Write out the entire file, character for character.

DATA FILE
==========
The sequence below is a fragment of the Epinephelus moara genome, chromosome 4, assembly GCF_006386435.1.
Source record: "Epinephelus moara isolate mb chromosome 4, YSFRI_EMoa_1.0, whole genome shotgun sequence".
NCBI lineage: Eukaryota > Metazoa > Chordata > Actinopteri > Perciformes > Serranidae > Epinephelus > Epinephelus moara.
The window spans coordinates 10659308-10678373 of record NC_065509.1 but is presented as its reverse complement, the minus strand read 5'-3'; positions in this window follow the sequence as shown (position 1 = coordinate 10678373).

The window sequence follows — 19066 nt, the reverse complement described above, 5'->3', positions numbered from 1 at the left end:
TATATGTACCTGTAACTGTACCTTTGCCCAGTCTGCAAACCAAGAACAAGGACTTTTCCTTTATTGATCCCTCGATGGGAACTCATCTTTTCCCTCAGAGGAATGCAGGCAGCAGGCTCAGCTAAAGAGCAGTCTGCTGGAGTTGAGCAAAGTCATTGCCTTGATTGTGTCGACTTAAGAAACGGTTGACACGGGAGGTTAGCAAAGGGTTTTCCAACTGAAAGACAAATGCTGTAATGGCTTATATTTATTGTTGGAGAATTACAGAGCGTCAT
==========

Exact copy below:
The sequence below is a fragment of the Epinephelus moara genome, chromosome 4, assembly GCF_006386435.1.
Source record: "Epinephelus moara isolate mb chromosome 4, YSFRI_EMoa_1.0, whole genome shotgun sequence".
NCBI lineage: Eukaryota > Metazoa > Chordata > Actinopteri > Perciformes > Serranidae > Epinephelus > Epinephelus moara.
The window spans coordinates 10659308-10678373 of record NC_065509.1 but is presented as its reverse complement, the minus strand read 5'-3'; positions in this window follow the sequence as shown (position 1 = coordinate 10678373).

The window sequence follows — 19066 nt, the reverse complement described above, 5'->3', positions numbered from 1 at the left end:
TATATGTACCTGTAACTGTACCTTTGCCCAGTCTGCAAACCAAGAACAAGGACTTTTCCTTTATTGATCCCTCGATGGGAACTCATCTTTTCCCTCAGAGGAATGCAGGCAGCAGGCTCAGCTAAAGAGCAGTCTGCTGGAGTTGAGCAAAGTCATTGCCTTGATTGTGTCGACTTAAGAAACGGTTGACACGGGAGGTTAGCAAAGGGTTTTCCAACTGAAAGACAAATGCTGTAATGGCTTATATTTATTGTTGGAGAATTACAGAGCGTCAT